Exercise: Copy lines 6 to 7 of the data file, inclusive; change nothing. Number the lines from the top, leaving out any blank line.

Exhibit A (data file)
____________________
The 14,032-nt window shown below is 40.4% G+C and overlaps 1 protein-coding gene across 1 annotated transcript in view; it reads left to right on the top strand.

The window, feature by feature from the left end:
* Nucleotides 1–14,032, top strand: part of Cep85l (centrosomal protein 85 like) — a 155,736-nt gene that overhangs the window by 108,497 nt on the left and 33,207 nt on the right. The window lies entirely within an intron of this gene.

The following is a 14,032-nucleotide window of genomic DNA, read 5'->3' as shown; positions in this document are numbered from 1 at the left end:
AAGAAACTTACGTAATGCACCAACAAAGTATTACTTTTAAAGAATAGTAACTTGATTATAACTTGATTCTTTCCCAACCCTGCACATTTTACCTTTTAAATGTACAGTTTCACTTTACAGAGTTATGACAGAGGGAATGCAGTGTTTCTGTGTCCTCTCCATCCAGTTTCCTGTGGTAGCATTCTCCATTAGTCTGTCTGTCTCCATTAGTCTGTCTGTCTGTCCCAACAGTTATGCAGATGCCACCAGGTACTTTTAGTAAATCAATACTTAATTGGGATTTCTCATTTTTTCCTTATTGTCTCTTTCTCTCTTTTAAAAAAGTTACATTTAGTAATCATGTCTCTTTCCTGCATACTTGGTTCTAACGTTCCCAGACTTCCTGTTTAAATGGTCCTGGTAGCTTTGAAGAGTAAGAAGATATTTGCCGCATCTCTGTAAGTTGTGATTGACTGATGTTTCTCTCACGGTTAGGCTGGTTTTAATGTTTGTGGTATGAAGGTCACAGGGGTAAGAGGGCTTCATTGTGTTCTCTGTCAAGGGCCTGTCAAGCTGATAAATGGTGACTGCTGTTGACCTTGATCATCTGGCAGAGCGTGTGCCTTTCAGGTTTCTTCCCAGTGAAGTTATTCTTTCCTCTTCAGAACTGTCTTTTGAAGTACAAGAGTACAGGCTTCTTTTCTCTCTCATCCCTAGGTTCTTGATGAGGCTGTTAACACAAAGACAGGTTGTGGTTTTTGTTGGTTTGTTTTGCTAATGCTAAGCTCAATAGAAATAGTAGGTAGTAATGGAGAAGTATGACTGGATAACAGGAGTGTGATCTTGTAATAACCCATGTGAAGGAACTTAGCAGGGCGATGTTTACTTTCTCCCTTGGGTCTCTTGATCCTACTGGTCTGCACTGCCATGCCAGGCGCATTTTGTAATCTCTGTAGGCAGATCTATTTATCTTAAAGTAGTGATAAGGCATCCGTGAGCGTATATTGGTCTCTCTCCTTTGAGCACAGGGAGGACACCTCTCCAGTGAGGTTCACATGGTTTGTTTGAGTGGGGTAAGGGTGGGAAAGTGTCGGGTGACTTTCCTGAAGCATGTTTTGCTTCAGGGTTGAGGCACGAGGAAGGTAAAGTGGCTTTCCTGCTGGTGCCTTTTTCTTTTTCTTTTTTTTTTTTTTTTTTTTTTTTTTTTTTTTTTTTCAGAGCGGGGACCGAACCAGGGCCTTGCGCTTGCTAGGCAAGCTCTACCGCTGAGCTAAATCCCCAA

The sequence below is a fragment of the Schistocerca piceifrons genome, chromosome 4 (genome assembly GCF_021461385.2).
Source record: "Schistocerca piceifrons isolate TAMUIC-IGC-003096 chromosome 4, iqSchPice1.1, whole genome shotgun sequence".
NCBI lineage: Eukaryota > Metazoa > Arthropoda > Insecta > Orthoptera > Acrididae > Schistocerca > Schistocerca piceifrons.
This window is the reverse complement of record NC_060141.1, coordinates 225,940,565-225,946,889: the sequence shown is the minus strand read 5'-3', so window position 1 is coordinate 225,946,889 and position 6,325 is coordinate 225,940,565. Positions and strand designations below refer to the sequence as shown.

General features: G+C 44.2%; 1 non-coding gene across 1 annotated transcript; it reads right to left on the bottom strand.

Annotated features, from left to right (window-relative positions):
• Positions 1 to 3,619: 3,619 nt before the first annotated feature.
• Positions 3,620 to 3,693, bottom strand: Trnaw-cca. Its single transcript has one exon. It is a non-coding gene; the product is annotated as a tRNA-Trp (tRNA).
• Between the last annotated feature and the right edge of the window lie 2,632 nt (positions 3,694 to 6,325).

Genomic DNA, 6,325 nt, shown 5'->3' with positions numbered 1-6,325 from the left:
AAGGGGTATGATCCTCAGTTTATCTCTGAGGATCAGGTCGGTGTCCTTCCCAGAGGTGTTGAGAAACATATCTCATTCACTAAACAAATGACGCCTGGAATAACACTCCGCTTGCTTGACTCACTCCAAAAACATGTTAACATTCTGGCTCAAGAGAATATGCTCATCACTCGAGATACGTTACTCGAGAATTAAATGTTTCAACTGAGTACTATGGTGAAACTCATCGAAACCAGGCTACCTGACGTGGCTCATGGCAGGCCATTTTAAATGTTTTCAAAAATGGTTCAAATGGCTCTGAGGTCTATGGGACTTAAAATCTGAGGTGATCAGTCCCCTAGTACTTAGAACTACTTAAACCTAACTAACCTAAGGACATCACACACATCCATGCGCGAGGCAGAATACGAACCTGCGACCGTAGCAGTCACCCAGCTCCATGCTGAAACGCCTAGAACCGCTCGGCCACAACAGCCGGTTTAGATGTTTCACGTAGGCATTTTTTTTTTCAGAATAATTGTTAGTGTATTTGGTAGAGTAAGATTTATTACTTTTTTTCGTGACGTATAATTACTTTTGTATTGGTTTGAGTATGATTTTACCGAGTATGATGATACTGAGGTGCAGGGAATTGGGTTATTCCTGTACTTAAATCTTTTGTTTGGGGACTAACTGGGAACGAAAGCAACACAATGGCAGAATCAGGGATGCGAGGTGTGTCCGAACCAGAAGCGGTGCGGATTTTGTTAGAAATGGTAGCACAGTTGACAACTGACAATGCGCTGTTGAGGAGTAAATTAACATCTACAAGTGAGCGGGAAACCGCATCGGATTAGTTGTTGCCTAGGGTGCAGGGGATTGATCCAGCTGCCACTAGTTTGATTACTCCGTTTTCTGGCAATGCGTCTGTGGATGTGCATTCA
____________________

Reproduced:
The sequence below is a fragment of the Schistocerca piceifrons genome, chromosome 4 (genome assembly GCF_021461385.2).
Source record: "Schistocerca piceifrons isolate TAMUIC-IGC-003096 chromosome 4, iqSchPice1.1, whole genome shotgun sequence".